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Coalition talks ongoing: MDC

The main opposition MDC reiterated yesterday that it would not be stampeded into signing electoral pacts with other prospective partners, in a development which could fuel anxiety among prominent politicians hoping to be part of the mooted grand coalition to take on Zanu PF in next year’s watershed elections.

Morgan Tsvangirai
Morgan Tsvangirai

This comes as opposition leader Morgan Tsvangirai signed memoranda of understanding (MoUs) last week with former Vice President Joice Mujuru, as well as his former secretary-general, Welshman Ncube — raising hopes among expectant leaders of smaller opposition parties that they would also soon partner the popular former prime minister in the government of national unity.

In a statement yesterday, the MDC said however, that discussions on potential other partnerships were on-going.

“The facts of the matter are that the two memoranda are just the beginning of a process with both current and potential partners.

“As things stand, we are not at liberty to talk about specific MoU issues but to comment generally on the process and the output.

“We are also unable to give indicative time-frames at this stage, save to say in our party, alliance-building is receiving priority attention from president Tsvangirai, in line with the exclusive mandate given to him by the party’s national council to deal with this important matter,” it said.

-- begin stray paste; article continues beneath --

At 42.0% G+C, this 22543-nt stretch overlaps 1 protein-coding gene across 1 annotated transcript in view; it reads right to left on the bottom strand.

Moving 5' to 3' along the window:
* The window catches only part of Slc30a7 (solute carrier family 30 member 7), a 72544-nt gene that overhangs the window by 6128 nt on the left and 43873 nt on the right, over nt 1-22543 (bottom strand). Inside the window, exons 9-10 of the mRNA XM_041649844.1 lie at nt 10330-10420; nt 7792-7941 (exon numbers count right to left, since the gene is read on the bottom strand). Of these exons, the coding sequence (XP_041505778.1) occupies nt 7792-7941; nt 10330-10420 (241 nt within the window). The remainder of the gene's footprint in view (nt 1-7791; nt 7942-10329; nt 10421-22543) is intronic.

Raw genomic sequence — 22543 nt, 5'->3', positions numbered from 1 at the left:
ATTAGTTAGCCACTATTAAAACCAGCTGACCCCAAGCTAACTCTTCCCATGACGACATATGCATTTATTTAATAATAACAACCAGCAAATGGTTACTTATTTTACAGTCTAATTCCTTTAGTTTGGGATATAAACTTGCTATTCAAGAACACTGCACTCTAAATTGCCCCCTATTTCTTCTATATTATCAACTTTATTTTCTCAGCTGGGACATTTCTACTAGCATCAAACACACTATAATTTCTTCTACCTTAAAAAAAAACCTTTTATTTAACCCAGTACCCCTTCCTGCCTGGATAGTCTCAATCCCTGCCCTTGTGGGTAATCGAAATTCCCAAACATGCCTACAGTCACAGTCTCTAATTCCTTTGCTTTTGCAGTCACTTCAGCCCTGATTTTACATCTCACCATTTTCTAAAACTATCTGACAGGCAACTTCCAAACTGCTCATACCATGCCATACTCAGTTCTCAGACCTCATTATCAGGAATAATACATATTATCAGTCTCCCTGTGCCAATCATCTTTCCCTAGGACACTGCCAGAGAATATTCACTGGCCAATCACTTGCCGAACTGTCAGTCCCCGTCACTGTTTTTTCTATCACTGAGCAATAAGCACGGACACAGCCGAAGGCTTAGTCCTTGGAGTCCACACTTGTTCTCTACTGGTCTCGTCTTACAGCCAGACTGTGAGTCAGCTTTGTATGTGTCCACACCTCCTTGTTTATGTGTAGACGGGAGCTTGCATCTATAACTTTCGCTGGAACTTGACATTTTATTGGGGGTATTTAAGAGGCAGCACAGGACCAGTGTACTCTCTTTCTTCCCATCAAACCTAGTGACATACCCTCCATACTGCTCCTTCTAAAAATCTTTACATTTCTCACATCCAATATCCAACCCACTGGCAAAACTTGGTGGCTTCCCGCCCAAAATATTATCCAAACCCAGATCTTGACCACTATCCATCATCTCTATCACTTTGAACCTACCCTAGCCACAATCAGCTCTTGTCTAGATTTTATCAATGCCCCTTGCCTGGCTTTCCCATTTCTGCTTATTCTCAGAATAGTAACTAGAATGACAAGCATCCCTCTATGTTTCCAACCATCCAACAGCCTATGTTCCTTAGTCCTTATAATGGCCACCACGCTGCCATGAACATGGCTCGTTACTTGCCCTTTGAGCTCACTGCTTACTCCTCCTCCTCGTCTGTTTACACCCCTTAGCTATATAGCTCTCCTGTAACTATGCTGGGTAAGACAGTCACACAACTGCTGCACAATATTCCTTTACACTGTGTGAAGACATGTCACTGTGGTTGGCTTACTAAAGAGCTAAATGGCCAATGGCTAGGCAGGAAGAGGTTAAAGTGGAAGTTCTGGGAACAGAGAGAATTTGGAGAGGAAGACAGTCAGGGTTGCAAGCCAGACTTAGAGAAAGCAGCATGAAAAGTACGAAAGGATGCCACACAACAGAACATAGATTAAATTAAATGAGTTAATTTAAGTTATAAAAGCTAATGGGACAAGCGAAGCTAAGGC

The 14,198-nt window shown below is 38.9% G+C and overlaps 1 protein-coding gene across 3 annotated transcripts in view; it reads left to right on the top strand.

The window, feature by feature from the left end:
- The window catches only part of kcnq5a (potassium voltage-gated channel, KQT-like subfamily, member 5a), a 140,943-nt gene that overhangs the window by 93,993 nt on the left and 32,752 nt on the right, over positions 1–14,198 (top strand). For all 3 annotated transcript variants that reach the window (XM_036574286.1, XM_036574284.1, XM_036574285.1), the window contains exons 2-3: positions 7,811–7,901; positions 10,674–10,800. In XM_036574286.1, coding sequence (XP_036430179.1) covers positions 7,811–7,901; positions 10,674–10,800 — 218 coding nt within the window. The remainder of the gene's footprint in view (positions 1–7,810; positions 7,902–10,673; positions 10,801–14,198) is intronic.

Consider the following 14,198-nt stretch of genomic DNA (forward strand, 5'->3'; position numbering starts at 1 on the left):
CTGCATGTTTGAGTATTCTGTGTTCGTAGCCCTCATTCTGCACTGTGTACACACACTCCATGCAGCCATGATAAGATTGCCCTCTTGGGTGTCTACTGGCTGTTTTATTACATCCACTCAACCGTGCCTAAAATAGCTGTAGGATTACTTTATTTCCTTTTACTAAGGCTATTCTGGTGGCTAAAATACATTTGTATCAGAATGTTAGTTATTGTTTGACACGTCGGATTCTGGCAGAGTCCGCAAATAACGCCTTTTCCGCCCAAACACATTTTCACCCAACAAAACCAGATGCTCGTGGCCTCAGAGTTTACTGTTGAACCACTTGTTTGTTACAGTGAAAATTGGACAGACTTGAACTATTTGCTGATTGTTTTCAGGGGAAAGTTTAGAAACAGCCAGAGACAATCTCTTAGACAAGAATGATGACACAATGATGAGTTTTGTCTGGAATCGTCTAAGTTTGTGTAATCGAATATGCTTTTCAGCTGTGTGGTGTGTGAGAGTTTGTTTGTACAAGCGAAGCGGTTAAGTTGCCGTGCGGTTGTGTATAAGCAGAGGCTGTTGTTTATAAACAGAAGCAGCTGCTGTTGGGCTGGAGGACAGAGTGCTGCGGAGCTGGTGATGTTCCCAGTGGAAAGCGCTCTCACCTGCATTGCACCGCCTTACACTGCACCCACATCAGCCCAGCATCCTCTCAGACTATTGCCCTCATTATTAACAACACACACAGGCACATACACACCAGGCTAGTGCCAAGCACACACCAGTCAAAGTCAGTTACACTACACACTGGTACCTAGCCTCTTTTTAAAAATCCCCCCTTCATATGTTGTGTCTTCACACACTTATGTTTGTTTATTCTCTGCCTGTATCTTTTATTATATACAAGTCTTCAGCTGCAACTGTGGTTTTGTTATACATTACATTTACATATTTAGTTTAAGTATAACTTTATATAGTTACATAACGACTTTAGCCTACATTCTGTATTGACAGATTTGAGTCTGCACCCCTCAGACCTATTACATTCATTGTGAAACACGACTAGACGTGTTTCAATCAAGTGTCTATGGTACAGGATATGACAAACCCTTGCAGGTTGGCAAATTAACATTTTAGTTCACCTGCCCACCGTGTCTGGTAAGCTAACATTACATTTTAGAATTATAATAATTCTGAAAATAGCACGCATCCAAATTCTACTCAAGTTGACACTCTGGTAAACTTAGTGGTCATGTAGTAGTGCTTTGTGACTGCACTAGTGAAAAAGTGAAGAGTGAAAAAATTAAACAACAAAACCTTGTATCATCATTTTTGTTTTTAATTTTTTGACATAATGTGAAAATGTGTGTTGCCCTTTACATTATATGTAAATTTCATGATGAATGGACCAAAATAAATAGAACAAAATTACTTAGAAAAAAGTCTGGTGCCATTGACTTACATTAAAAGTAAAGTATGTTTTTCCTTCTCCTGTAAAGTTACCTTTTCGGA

“We are alive to the fact that these alliances are about the people of Zimbabwe and not about the leaders who are engaged in the talks, and that is why we keep coming back to update Zimbabweans at the appropriate stages, as we did last week.

“It would be premature for us at this stage to get into the details of the current state of the negotiations after the signing of the MoUs, as well as going public about who else president Tsvangirai is negotiating with.

“Going public at every stage of this delicate and sensitive process would be tantamount to negotiating in public and would be disrespectful both to our current and potential partners.

“As a party, we have also resolved that these alliance negotiations will be bilateral and not multilateral engagements,” the party added.

Apart from Mujuru and Ncube, analysts have said Tsvangirai could also sign MoUs with his other former secretary-general, Tendai Biti, who now leads the People’s Democratic Party (PDP), as well as with others such as Simba Makoni of Mavambo/Kusile/Dawn (MKD).

Analysts have said the mooted grand coalition gives the opposition the best chance of bringing to an end Mugabe’s and his warring Zanu PF’s misrule.

Optimism has been high ever since Tsvangirai and Mujuru publicly flaunted their readiness to join forces against the ruling party, when they appeared together in Gweru last August.

Analysts have also repeatedly said Mujuru, whose liberation struggle nom de guerre was Teurai Ropa (Spill Blood), and whose husband Solomon was the first black post-independence army commander, could provide the much-needed bridge that opposition parties have been missing to ensure the smooth transfer of power if they win elections again.

Last week a bullish Tsvangirai also vowed to finish off Mugabe and his deeply-divided Zanu PF — adding in an interview with the Daily News that he stood ready to lead the planned grand opposition coalition. Daily News